Home Article THE HEROES OF DEMOCRACY IN NIGERIA: THE ROLE OF THE PRESS…

THE HEROES OF DEMOCRACY IN NIGERIA: THE ROLE OF THE PRESS…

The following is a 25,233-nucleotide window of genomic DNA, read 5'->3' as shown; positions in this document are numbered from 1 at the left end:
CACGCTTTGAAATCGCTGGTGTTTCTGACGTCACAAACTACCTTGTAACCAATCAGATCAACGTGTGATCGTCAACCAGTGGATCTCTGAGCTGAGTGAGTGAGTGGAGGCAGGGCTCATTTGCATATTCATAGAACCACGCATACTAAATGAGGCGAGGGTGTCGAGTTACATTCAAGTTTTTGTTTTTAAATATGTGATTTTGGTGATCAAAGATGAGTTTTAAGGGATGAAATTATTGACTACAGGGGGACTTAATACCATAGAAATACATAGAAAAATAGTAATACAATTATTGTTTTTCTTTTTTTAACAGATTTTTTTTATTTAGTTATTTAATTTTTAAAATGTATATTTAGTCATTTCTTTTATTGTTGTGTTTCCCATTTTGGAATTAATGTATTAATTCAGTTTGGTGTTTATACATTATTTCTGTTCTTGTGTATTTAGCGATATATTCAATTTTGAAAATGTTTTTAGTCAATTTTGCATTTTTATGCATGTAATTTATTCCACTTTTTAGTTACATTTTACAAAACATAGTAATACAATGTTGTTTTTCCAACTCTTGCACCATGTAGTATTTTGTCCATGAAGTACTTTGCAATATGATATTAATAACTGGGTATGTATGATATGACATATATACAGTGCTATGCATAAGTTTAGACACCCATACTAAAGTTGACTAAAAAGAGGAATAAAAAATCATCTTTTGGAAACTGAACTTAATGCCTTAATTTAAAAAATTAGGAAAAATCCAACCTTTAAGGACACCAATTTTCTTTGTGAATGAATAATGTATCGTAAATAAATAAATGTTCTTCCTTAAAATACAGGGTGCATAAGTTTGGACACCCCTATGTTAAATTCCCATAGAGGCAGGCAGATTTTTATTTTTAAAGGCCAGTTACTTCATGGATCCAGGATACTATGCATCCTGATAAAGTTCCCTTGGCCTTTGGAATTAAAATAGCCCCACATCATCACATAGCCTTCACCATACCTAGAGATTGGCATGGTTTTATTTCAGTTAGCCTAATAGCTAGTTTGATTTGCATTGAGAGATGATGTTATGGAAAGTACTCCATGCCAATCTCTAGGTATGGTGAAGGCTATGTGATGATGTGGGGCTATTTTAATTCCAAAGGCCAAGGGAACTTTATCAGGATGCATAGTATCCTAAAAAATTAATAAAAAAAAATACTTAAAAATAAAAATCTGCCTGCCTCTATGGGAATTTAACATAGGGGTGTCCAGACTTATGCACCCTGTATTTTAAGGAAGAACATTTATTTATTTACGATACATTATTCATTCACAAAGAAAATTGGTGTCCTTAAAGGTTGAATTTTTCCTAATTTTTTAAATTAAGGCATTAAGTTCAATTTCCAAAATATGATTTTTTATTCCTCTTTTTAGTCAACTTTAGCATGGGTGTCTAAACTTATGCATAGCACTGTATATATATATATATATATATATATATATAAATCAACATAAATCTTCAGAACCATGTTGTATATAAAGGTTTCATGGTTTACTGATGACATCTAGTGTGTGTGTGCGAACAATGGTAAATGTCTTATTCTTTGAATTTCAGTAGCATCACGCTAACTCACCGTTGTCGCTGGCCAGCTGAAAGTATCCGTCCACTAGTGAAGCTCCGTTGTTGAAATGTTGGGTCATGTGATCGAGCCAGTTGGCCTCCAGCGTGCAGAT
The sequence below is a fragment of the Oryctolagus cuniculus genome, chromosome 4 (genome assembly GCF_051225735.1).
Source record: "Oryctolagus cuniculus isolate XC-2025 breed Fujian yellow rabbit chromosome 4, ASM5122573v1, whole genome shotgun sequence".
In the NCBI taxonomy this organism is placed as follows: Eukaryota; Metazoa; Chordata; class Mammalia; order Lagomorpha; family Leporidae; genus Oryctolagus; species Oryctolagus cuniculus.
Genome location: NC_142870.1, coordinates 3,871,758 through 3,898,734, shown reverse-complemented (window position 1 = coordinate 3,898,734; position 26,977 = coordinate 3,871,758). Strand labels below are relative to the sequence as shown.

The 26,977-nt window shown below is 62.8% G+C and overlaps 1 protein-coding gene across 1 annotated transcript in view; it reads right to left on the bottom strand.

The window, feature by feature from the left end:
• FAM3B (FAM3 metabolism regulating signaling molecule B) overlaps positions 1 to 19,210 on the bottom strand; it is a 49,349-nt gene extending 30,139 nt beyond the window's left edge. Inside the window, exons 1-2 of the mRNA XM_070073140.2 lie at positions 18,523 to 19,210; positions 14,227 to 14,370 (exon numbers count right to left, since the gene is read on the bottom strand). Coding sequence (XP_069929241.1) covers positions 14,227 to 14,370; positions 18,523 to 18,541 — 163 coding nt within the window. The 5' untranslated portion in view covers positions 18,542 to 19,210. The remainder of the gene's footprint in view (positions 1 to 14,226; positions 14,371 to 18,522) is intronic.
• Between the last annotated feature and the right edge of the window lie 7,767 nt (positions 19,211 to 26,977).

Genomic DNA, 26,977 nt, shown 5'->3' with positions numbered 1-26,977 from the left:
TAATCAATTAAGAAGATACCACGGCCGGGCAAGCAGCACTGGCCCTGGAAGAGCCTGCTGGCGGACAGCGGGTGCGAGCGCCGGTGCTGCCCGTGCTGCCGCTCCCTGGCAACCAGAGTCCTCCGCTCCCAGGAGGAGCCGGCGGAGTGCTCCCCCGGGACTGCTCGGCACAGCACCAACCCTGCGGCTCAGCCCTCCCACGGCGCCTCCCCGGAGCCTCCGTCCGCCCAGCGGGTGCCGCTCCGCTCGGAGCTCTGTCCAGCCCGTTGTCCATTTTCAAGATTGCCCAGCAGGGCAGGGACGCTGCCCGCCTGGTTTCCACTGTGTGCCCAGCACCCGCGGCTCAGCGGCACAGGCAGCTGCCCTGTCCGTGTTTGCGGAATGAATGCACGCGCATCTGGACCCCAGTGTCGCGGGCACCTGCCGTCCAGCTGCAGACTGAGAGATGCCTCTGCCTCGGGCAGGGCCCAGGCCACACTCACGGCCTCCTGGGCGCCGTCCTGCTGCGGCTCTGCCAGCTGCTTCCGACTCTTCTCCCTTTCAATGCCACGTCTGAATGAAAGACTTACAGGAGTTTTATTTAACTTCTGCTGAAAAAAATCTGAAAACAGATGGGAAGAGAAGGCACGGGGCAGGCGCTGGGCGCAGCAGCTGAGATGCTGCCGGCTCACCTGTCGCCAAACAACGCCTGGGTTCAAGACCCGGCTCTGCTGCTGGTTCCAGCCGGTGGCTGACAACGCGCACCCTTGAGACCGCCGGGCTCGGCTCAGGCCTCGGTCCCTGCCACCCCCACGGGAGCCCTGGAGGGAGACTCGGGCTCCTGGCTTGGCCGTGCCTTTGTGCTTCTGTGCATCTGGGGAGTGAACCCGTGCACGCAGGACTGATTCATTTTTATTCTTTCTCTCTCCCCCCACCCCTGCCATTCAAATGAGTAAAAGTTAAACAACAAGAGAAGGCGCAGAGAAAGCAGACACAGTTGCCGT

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REMINISCENCES: THE HEROES OF DEMOCRACY IN NIGERIA: THE ROLE OF THE PRESS IN SENSITIZING THE CITIZENRY “The only position that occurs to me that a man can successfully fill by the simple fact of birth is that of an idiot… “The born editor, who has succeeded greatly without special preparation is a man with unusual ability and aptitude to his chosen profession, with great power of concentration and sustained effort.’’ (Joseph Pulitzer, founder of the Pulitzer School of Journalism at Columbia University)  It is appropriate to say that the history of the evolution and sustenance of democracy in Nigeria will not be complete without a generous mention of the contributions of the Nigerian press. Media practitioners have for long been formidable pillars that have suffered incalculable oppression, in the process of consistently standing against bad governance and injustice. Great harm has come to many practitioners who were locked up in detention for long periods in the course of the performance of their functions. We will not go into specifics. Reports in the media have largely bred intolerance and media censorship by some governments, military and civil democratic regimes inclusive. Even, as some governments, especially the military exhibited their powers nakedly, the press marched along undeterred, in its avowed mission of ensuring that sanity prevailed in the polity. In this edition, TERRIFIC HEADLINES recalls an incident that occurred 37 years ago, when Prince Tony Momoh, then Editor of the famed ‘Daily Times’ successful challenged the Nigerian Senate on professional and human rights grounds. This piece becomes important when it is realized that the press is a veritable tool for shaping human conducts and so, could assist the nation greatly in evolving an enduring democratic culture. FREEDOM OF EXPRESSION In Nigeria, the Right to Freedom of Expression and the press is enshrined in chapter IV sub section 39 of the 1999 constitution of the Federal Republic of Nigeria (as amended) says that “every person shall be entitled to freedom of expression, including freedom to hold opinions and to receive and impart ideas and information without interference”. To buttress this point, the landmark judgment delivered by Mr. Justice Candido-Johnson, acting Chief Judge of Lagos State (as he then was) in a suit instituted by Tony Momoh, then Editor Daily Times against the Senate of the Federal Republic of Nigeria in 1980, following a report published by the Daily Times edition of February 4,…

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